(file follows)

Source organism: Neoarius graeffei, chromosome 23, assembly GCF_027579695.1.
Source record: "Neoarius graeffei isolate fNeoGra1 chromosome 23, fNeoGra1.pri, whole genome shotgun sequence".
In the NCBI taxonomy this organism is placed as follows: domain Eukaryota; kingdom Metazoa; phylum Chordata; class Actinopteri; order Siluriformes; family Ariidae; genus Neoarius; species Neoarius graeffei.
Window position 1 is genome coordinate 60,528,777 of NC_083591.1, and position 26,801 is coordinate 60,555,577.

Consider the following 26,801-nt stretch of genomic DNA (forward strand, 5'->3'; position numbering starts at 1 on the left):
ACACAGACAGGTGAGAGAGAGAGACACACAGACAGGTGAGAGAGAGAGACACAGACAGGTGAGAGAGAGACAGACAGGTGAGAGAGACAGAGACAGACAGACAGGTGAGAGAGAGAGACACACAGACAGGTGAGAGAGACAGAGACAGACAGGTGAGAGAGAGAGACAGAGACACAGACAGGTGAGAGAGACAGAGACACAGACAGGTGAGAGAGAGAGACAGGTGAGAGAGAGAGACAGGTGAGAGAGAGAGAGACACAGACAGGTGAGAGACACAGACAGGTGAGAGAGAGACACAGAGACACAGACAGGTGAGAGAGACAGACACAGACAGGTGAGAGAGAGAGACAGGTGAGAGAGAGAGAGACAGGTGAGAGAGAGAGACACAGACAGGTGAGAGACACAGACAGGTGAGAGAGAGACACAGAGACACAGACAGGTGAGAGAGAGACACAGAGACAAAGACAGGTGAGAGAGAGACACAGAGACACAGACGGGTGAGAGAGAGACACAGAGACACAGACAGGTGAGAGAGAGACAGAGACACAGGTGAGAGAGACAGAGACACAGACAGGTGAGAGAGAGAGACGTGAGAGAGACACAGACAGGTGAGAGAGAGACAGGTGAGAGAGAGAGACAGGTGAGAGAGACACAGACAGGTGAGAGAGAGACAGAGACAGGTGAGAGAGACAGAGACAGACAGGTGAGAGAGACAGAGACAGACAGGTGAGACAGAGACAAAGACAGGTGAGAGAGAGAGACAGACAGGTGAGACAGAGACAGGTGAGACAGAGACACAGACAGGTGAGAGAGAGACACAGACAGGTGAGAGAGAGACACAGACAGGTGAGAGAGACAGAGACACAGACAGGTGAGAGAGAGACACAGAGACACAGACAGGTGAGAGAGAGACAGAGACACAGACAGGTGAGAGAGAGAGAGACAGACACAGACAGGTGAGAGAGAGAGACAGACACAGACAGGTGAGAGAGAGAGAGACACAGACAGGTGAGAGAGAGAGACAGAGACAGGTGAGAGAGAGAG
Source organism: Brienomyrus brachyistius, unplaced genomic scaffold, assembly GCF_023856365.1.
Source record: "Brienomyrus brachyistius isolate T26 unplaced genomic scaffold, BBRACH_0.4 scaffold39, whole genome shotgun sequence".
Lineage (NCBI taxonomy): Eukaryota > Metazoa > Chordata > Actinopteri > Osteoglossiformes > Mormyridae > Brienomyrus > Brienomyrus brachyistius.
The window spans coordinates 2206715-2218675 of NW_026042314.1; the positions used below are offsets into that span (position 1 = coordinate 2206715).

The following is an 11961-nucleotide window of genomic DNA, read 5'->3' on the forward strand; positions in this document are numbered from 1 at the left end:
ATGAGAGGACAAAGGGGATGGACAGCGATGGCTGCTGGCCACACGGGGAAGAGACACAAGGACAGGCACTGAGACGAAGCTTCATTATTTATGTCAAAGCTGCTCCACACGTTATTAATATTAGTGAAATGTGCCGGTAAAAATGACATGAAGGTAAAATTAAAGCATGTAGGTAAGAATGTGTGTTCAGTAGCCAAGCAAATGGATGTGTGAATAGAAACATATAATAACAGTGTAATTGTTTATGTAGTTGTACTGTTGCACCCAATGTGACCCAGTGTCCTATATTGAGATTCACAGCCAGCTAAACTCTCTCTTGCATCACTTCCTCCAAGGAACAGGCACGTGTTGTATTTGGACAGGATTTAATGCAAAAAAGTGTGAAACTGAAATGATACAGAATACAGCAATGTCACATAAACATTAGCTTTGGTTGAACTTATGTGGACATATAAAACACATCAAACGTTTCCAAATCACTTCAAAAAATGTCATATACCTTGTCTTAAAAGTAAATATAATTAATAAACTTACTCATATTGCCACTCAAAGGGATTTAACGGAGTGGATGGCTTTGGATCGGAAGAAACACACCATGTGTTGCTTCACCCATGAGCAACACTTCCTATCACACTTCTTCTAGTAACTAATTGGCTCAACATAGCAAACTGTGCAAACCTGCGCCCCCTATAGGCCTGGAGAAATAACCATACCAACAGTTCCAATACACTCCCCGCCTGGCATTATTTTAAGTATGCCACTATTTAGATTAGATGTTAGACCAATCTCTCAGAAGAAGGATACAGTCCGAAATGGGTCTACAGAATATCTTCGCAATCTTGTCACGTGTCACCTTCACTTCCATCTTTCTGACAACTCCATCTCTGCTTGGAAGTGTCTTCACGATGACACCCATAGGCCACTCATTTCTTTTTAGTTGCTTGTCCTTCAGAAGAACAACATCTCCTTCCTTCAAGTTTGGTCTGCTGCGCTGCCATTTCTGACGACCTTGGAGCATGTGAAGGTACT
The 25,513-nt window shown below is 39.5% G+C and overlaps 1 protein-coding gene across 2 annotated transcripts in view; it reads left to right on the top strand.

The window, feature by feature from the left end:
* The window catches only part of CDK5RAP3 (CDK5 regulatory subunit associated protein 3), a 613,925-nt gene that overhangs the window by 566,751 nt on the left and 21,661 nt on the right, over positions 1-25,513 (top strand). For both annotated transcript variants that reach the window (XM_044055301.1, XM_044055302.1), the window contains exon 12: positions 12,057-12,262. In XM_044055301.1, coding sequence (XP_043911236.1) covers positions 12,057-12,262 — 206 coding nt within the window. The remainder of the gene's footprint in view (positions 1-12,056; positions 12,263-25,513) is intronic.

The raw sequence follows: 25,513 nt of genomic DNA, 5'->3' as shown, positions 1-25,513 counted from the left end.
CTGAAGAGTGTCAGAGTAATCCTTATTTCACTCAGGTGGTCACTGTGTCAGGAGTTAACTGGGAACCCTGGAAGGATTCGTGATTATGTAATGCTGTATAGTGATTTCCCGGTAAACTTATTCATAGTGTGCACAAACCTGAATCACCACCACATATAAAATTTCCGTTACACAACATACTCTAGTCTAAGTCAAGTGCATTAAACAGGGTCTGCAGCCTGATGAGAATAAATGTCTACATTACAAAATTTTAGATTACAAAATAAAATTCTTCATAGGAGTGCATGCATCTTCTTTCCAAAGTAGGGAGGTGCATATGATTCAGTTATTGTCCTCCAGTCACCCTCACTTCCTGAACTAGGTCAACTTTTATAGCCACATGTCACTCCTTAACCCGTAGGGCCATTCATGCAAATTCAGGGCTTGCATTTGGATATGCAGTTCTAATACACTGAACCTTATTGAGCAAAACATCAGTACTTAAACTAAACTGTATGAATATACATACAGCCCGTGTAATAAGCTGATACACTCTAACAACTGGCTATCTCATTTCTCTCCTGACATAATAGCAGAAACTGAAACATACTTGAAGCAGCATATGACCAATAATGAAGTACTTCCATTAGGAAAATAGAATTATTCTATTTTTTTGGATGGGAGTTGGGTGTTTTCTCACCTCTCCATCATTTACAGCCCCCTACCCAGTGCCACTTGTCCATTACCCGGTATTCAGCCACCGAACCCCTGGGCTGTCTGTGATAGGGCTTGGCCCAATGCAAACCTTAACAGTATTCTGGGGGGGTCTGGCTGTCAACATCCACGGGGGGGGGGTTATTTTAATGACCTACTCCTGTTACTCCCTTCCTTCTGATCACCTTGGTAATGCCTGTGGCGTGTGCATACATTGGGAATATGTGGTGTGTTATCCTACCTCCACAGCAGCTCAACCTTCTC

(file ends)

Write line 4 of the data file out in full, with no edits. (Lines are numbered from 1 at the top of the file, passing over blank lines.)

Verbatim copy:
Window position 1 is genome coordinate 60,528,777 of NC_083591.1, and position 26,801 is coordinate 60,555,577.